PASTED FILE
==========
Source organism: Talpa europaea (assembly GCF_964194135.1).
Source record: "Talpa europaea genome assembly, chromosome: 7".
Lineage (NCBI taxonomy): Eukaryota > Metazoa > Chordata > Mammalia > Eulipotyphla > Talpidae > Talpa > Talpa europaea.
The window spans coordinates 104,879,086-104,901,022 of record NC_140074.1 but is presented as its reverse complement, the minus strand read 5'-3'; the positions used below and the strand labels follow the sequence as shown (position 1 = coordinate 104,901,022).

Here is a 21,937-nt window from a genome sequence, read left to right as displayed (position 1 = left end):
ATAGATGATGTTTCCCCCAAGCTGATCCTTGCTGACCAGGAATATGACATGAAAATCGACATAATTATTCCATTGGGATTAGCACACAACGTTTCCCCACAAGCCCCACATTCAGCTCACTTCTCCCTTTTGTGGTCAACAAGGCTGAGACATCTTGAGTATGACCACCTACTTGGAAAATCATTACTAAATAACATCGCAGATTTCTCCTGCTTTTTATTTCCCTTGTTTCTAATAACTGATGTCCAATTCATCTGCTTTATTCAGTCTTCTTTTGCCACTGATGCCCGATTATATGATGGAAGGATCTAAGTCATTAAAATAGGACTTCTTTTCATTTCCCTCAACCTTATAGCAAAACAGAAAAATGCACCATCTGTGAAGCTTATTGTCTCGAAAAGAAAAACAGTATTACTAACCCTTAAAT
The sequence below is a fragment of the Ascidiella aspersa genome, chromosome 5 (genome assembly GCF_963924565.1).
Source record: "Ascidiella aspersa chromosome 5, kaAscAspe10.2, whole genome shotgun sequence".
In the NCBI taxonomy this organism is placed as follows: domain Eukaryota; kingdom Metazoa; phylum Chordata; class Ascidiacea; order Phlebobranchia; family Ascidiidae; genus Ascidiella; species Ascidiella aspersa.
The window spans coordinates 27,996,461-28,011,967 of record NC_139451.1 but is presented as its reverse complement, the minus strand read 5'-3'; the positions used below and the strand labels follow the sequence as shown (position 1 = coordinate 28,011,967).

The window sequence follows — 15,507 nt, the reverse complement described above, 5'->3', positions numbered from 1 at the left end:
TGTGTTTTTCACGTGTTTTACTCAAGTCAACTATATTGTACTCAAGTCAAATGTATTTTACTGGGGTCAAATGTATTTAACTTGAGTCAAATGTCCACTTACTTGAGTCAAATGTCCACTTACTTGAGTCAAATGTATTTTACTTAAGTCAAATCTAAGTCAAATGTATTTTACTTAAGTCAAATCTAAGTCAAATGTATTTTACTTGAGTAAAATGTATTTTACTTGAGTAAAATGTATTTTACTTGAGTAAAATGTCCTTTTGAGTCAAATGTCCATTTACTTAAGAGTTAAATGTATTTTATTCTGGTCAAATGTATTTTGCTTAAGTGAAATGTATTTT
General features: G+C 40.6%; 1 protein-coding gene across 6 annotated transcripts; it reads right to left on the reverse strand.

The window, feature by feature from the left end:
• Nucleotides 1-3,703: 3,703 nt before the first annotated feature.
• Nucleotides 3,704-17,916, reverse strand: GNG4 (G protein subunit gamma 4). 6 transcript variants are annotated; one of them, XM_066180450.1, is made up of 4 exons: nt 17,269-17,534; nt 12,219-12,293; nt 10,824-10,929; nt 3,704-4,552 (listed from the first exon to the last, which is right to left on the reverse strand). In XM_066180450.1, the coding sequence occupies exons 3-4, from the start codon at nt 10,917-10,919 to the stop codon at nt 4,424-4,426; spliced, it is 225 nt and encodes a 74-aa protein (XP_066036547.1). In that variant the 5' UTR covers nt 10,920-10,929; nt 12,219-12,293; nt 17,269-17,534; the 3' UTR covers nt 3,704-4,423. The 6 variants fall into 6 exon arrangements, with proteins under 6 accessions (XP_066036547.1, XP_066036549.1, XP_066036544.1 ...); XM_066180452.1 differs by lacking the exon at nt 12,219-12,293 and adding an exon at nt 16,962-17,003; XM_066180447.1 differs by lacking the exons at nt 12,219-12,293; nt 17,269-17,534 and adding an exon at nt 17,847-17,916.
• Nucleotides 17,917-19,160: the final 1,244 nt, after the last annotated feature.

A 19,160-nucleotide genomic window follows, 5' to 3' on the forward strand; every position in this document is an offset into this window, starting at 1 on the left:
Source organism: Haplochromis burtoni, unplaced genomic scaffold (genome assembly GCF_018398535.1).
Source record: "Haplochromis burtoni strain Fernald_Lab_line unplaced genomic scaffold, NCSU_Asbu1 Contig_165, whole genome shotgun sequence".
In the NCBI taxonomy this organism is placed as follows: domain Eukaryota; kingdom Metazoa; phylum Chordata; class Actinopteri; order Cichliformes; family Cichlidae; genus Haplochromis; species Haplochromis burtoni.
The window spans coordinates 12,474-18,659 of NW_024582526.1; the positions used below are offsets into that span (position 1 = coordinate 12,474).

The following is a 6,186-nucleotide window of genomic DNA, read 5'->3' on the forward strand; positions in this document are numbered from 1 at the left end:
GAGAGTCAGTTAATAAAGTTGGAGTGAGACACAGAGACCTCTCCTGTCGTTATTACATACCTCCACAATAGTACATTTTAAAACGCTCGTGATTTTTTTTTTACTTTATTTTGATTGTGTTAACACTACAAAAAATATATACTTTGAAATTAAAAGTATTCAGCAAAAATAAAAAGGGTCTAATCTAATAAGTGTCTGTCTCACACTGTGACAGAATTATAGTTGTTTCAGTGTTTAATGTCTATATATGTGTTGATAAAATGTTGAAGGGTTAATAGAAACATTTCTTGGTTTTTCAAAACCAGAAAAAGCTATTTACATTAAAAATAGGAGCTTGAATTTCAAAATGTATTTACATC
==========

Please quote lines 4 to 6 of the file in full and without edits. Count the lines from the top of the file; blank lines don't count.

The window spans coordinates 104,879,086-104,901,022 of record NC_140074.1 but is presented as its reverse complement, the minus strand read 5'-3'; the positions used below and the strand labels follow the sequence as shown (position 1 = coordinate 104,901,022).

Here is a 21,937-nt window from a genome sequence, read left to right as displayed (position 1 = left end):
ATAGATGATGTTTCCCCCAAGCTGATCCTTGCTGACCAGGAATATGACATGAAAATCGACATAATTATTCCATTGGGATTAGCACACAACGTTTCCCCACAAGCCCCACATTCAGCTCACTTCTCCCTTTTGTGGTCAACAAGGCTGAGACATCTTGAGTATGACCACCTACTTGGAAAATCATTACTAAATAACATCGCAGATTTCTCCTGCTTTTTATTTCCCTTGTTTCTAATAACTGATGTCCAATTCATCTGCTTTATTCAGTCTTCTTTTGCCACTGATGCCCGATTATATGATGGAAGGATCTAAGTCATTAAAATAGGACTTCTTTTCATTTCCCTCAACCTTATAGCAAAACAGAAAAATGCACCATCTGTGAAGCTTATTGTCTCGAAAAGAAAAACAGTATTACTAACCCTTAAAT